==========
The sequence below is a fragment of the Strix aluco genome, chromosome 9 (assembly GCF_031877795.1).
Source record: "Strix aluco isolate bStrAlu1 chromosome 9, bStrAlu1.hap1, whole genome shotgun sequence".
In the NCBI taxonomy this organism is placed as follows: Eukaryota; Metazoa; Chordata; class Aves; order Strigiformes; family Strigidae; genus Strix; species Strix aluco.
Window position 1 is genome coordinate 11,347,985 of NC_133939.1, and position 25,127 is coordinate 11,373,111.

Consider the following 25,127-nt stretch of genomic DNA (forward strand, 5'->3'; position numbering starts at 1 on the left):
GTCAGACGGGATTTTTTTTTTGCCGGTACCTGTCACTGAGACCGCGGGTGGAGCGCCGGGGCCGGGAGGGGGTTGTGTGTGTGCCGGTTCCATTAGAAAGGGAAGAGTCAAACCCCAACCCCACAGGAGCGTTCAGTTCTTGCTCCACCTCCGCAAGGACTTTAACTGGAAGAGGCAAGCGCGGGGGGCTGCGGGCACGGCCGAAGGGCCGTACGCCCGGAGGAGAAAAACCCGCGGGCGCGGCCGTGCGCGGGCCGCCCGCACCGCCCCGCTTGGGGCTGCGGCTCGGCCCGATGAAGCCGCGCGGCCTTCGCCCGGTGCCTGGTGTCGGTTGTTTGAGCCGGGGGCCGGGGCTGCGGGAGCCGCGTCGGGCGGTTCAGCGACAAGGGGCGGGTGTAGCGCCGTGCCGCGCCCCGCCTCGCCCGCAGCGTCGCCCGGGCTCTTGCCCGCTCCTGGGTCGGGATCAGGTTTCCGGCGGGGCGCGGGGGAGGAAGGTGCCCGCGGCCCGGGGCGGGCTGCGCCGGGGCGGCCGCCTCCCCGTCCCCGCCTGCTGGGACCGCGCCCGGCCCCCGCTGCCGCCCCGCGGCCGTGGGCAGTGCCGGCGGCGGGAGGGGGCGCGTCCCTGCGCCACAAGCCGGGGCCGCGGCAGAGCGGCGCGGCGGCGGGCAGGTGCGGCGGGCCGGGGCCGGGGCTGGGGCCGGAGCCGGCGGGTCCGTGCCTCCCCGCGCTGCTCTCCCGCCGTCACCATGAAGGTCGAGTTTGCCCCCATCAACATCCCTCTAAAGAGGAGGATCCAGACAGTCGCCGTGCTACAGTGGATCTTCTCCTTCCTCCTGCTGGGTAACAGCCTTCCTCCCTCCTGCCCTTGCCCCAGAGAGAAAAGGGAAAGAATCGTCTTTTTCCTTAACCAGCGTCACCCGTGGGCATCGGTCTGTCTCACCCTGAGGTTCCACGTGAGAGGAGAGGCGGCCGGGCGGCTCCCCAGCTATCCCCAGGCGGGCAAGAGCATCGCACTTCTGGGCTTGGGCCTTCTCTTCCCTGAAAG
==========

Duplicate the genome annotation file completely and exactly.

The sequence below is a fragment of the Strix aluco genome, chromosome 9 (assembly GCF_031877795.1).
Source record: "Strix aluco isolate bStrAlu1 chromosome 9, bStrAlu1.hap1, whole genome shotgun sequence".
In the NCBI taxonomy this organism is placed as follows: Eukaryota; Metazoa; Chordata; class Aves; order Strigiformes; family Strigidae; genus Strix; species Strix aluco.
Window position 1 is genome coordinate 11,347,985 of NC_133939.1, and position 25,127 is coordinate 11,373,111.

Consider the following 25,127-nt stretch of genomic DNA (forward strand, 5'->3'; position numbering starts at 1 on the left):
GTCAGACGGGATTTTTTTTTTGCCGGTACCTGTCACTGAGACCGCGGGTGGAGCGCCGGGGCCGGGAGGGGGTTGTGTGTGTGCCGGTTCCATTAGAAAGGGAAGAGTCAAACCCCAACCCCACAGGAGCGTTCAGTTCTTGCTCCACCTCCGCAAGGACTTTAACTGGAAGAGGCAAGCGCGGGGGGCTGCGGGCACGGCCGAAGGGCCGTACGCCCGGAGGAGAAAAACCCGCGGGCGCGGCCGTGCGCGGGCCGCCCGCACCGCCCCGCTTGGGGCTGCGGCTCGGCCCGATGAAGCCGCGCGGCCTTCGCCCGGTGCCTGGTGTCGGTTGTTTGAGCCGGGGGCCGGGGCTGCGGGAGCCGCGTCGGGCGGTTCAGCGACAAGGGGCGGGTGTAGCGCCGTGCCGCGCCCCGCCTCGCCCGCAGCGTCGCCCGGGCTCTTGCCCGCTCCTGGGTCGGGATCAGGTTTCCGGCGGGGCGCGGGGGAGGAAGGTGCCCGCGGCCCGGGGCGGGCTGCGCCGGGGCGGCCGCCTCCCCGTCCCCGCCTGCTGGGACCGCGCCCGGCCCCCGCTGCCGCCCCGCGGCCGTGGGCAGTGCCGGCGGCGGGAGGGGGCGCGTCCCTGCGCCACAAGCCGGGGCCGCGGCAGAGCGGCGCGGCGGCGGGCAGGTGCGGCGGGCCGGGGCCGGGGCTGGGGCCGGAGCCGGCGGGTCCGTGCCTCCCCGCGCTGCTCTCCCGCCGTCACCATGAAGGTCGAGTTTGCCCCCATCAACATCCCTCTAAAGAGGAGGATCCAGACAGTCGCCGTGCTACAGTGGATCTTCTCCTTCCTCCTGCTGGGTAACAGCCTTCCTCCCTCCTGCCCTTGCCCCAGAGAGAAAAGGGAAAGAATCGTCTTTTTCCTTAACCAGCGTCACCCGTGGGCATCGGTCTGTCTCACCCTGAGGTTCCACGTGAGAGGAGAGGCGGCCGGGCGGCTCCCCAGCTATCCCCAGGCGGGCAAGAGCATCGCACTTCTGGGCTTGGGCCTTCTCTTCCCTGAAAG